NEW DELHI — Wal-Mart Stores Inc. is the latest global retailer to come under fire over allegations of persistent abuses and poor working conditions at its supplier factories in Asia.
A report published Tuesday by the Asia Floor Wage Alliance, a consortium of trade unions and labor rights activists, focused on workers at factories that manufacture for Wal-Mart. The prognosis, according to the report, is grim.
Released to coincide with meetings of the International Labour Conference in Geneva regarding supply chain workers, the report cited “persistent abuses, rights violations, forced overtime and a lack of living wages for workers in factories manufacturing for Wal-Mart.”
It added that the retailer used its “tremendous purchasing power to shape the behavior of suppliers — driving down costs and transferring risk to workers.”
The criticism of Wal-Mart by the alliance comes a few days after similar allegations were made against Gap Inc. and H&M.
Responding to the report, a Wal-Mart spokesperson told WWD, “Wal-Mart’s Standards for Suppliers specifically address working hours, breaks, the cultivation of a safe and healthy work environment, and freedom of association. Wal-Mart does not own or operate facilities in Cambodia or Bangladesh, but we expect our suppliers to uphold these standards in the factories from which they manufacture products.”
The report pointed out that all 24 Wal-Mart supplier factories investigated in India employed a nonstandard workforce, including short-term contract workers, daily wage workers and piece-rate workers. “Hiring nonstandard workers benefits suppliers, but workers face periods without pay, loss of seniority that can impact social security benefits and the potential for retaliatory termination,” the report said.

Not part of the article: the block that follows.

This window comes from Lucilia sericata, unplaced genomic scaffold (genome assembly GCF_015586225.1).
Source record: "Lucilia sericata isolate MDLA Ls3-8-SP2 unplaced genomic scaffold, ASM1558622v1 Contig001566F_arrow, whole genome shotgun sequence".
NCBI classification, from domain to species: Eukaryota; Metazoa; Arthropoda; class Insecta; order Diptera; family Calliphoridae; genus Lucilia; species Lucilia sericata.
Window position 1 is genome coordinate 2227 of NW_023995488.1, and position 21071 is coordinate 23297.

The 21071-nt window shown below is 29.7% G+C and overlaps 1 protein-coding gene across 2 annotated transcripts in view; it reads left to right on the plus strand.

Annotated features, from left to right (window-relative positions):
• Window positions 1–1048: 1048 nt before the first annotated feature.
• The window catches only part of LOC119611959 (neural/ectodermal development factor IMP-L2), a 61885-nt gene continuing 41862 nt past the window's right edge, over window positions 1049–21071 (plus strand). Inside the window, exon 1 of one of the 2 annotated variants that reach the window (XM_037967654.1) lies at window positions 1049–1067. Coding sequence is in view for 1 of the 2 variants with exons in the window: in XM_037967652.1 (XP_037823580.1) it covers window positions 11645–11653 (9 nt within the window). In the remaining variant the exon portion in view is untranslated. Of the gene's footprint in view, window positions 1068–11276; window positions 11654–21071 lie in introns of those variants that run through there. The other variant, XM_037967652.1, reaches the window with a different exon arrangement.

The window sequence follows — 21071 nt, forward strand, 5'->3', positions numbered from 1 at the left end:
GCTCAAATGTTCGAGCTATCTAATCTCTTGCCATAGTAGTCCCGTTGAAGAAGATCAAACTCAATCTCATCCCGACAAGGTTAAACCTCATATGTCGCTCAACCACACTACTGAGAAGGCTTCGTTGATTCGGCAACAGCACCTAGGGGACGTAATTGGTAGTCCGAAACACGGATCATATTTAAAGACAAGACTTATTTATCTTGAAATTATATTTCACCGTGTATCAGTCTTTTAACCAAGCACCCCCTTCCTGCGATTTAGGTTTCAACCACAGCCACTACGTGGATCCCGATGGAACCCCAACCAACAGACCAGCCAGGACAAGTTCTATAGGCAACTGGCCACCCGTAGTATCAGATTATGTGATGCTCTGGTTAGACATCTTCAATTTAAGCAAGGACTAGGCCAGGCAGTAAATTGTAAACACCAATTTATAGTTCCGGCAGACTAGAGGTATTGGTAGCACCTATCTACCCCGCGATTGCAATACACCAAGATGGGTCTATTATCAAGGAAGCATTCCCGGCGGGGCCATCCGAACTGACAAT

In Cambodia, the report said, forced overtime is a characteristic management practice in all 14 Wal-Mart supplier factories.
Threats of losing their jobs if they did not work excessive hours were part of the work schedules of contingent workers in Bangladesh, Cambodia, India and Indonesia, the report said.
“The workers who produce clothing in Wal-Mart’s supplier factories in Bangladesh, Cambodia, India and Indonesia face a range of coercive practices that make them particularly vulnerable,” said Iwan Kusmawan, chairman of the SPN Union. “Wal-Mart determines the prices, quantities and production schedules that — in the absence of real safeguards and protections — lead to abuses. The company’s limited efforts to monitor and protect workers in its supplier factories have proven wholly inadequate.”
Other points made in the report were the need to pay living wages, defend freedom of association, publicly disclose production units to foster accountability and address the needs of abused or exploited workers.
The Wal-Mart spokesperson observed that the company believed in “collaborative approaches to improving working conditions, which is why we work with the International Labour Organization’s Better Factories Cambodia program in Cambodia and the Alliance for Bangladesh Worker Safety in Bangladesh to monitor compliance with our Standards for Suppliers in our suppliers’ facilities and encourage remediation.”
Anannya Bhattacharjee of the Asia Floor Wage Alliance told WWD that the key way forward was a global regulation. “Multinationals don’t want regulation and want everything kept to their own goodwill and voluntary action but that is not working. We have seen it for the last 25 years.”
Last week, reports on the supply chain of San Francisco-based Gap and Swedish retailer H&M studied the situation of workers in Cambodia and India and were part of a series “Workers’ Voice from Global Supply Chains: A Report to the ILO 2016,” which details supply chain abuses and recommendations to the ILO.
“We are urging the International Labour Organization to move forward with setting enforceable standards for supply chains, including protections for wages, working conditions and protection from overtime,” said Sarita Gupta, executive director of Jobs With Justice.